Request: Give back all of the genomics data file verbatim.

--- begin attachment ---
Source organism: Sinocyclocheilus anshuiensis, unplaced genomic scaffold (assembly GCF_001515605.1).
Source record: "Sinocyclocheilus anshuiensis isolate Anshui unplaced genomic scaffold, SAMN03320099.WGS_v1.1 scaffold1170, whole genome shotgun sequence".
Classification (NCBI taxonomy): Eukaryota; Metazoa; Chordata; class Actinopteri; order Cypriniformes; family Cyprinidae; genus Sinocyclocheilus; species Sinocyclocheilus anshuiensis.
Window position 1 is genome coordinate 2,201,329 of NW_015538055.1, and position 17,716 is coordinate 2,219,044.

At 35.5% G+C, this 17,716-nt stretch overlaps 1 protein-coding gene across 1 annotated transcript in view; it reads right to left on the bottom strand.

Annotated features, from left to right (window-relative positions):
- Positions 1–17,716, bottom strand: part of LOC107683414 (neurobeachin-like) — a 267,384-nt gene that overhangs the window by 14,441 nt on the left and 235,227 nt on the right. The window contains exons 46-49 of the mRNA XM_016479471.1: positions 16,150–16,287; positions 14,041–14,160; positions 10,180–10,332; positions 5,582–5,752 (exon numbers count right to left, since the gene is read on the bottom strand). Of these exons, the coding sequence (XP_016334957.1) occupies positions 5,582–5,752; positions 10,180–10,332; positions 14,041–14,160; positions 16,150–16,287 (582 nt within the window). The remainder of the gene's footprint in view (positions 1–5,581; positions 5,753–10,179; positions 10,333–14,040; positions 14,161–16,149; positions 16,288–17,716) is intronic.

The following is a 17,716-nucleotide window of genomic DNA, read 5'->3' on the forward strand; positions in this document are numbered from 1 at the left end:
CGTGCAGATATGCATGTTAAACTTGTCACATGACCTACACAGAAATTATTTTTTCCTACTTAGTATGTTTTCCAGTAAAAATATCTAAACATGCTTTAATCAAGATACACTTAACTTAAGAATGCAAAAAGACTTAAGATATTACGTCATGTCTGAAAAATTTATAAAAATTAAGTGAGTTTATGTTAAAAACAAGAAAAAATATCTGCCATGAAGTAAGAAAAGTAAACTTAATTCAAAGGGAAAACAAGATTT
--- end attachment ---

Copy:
Source organism: Sinocyclocheilus anshuiensis, unplaced genomic scaffold (assembly GCF_001515605.1).
Source record: "Sinocyclocheilus anshuiensis isolate Anshui unplaced genomic scaffold, SAMN03320099.WGS_v1.1 scaffold1170, whole genome shotgun sequence".
Classification (NCBI taxonomy): Eukaryota; Metazoa; Chordata; class Actinopteri; order Cypriniformes; family Cyprinidae; genus Sinocyclocheilus; species Sinocyclocheilus anshuiensis.
Window position 1 is genome coordinate 2,201,329 of NW_015538055.1, and position 17,716 is coordinate 2,219,044.

At 35.5% G+C, this 17,716-nt stretch overlaps 1 protein-coding gene across 1 annotated transcript in view; it reads right to left on the bottom strand.

Annotated features, from left to right (window-relative positions):
- Positions 1–17,716, bottom strand: part of LOC107683414 (neurobeachin-like) — a 267,384-nt gene that overhangs the window by 14,441 nt on the left and 235,227 nt on the right. The window contains exons 46-49 of the mRNA XM_016479471.1: positions 16,150–16,287; positions 14,041–14,160; positions 10,180–10,332; positions 5,582–5,752 (exon numbers count right to left, since the gene is read on the bottom strand). Of these exons, the coding sequence (XP_016334957.1) occupies positions 5,582–5,752; positions 10,180–10,332; positions 14,041–14,160; positions 16,150–16,287 (582 nt within the window). The remainder of the gene's footprint in view (positions 1–5,581; positions 5,753–10,179; positions 10,333–14,040; positions 14,161–16,149; positions 16,288–17,716) is intronic.

The following is a 17,716-nucleotide window of genomic DNA, read 5'->3' on the forward strand; positions in this document are numbered from 1 at the left end:
CGTGCAGATATGCATGTTAAACTTGTCACATGACCTACACAGAAATTATTTTTTCCTACTTAGTATGTTTTCCAGTAAAAATATCTAAACATGCTTTAATCAAGATACACTTAACTTAAGAATGCAAAAAGACTTAAGATATTACGTCATGTCTGAAAAATTTATAAAAATTAAGTGAGTTTATGTTAAAAACAAGAAAAAATATCTGCCATGAAGTAAGAAAAGTAAACTTAATTCAAAGGGAAAACAAGATTT